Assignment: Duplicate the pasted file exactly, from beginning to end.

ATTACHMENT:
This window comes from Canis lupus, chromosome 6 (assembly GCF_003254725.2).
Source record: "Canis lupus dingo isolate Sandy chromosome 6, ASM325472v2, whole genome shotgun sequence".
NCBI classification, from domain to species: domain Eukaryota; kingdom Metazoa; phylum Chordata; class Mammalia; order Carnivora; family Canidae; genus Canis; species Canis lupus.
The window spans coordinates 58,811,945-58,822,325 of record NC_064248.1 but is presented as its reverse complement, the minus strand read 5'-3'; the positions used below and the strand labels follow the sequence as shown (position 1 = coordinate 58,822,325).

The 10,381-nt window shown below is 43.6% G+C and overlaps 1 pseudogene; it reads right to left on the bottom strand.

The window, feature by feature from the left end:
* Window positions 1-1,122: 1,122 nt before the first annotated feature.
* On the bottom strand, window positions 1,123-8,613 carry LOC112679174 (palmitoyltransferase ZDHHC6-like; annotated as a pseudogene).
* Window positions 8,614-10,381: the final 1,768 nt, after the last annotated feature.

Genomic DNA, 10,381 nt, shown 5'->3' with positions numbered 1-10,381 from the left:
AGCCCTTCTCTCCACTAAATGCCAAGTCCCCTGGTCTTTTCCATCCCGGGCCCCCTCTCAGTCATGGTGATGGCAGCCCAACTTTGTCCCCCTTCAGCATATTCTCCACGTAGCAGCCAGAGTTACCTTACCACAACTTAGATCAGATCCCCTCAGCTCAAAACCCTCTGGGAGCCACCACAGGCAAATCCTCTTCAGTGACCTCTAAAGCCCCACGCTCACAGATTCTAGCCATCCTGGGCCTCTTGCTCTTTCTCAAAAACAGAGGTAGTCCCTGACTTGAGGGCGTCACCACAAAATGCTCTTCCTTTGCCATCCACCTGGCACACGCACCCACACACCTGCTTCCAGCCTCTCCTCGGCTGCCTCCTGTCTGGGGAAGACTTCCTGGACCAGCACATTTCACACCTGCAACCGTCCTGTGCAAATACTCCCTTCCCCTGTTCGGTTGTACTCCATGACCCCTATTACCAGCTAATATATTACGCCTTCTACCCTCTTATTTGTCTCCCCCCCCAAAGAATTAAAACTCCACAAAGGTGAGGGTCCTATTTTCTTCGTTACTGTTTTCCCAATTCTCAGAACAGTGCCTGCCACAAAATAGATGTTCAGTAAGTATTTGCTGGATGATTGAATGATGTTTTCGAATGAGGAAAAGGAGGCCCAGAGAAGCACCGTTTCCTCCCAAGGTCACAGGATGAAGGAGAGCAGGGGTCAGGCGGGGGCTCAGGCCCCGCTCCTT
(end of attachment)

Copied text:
This window comes from Canis lupus, chromosome 6 (assembly GCF_003254725.2).
Source record: "Canis lupus dingo isolate Sandy chromosome 6, ASM325472v2, whole genome shotgun sequence".
NCBI classification, from domain to species: domain Eukaryota; kingdom Metazoa; phylum Chordata; class Mammalia; order Carnivora; family Canidae; genus Canis; species Canis lupus.
The window spans coordinates 58,811,945-58,822,325 of record NC_064248.1 but is presented as its reverse complement, the minus strand read 5'-3'; the positions used below and the strand labels follow the sequence as shown (position 1 = coordinate 58,822,325).

The 10,381-nt window shown below is 43.6% G+C and overlaps 1 pseudogene; it reads right to left on the bottom strand.

The window, feature by feature from the left end:
* Window positions 1-1,122: 1,122 nt before the first annotated feature.
* On the bottom strand, window positions 1,123-8,613 carry LOC112679174 (palmitoyltransferase ZDHHC6-like; annotated as a pseudogene).
* Window positions 8,614-10,381: the final 1,768 nt, after the last annotated feature.

Genomic DNA, 10,381 nt, shown 5'->3' with positions numbered 1-10,381 from the left:
AGCCCTTCTCTCCACTAAATGCCAAGTCCCCTGGTCTTTTCCATCCCGGGCCCCCTCTCAGTCATGGTGATGGCAGCCCAACTTTGTCCCCCTTCAGCATATTCTCCACGTAGCAGCCAGAGTTACCTTACCACAACTTAGATCAGATCCCCTCAGCTCAAAACCCTCTGGGAGCCACCACAGGCAAATCCTCTTCAGTGACCTCTAAAGCCCCACGCTCACAGATTCTAGCCATCCTGGGCCTCTTGCTCTTTCTCAAAAACAGAGGTAGTCCCTGACTTGAGGGCGTCACCACAAAATGCTCTTCCTTTGCCATCCACCTGGCACACGCACCCACACACCTGCTTCCAGCCTCTCCTCGGCTGCCTCCTGTCTGGGGAAGACTTCCTGGACCAGCACATTTCACACCTGCAACCGTCCTGTGCAAATACTCCCTTCCCCTGTTCGGTTGTACTCCATGACCCCTATTACCAGCTAATATATTACGCCTTCTACCCTCTTATTTGTCTCCCCCCCCAAAGAATTAAAACTCCACAAAGGTGAGGGTCCTATTTTCTTCGTTACTGTTTTCCCAATTCTCAGAACAGTGCCTGCCACAAAATAGATGTTCAGTAAGTATTTGCTGGATGATTGAATGATGTTTTCGAATGAGGAAAAGGAGGCCCAGAGAAGCACCGTTTCCTCCCAAGGTCACAGGATGAAGGAGAGCAGGGGTCAGGCGGGGGCTCAGGCCCCGCTCCTT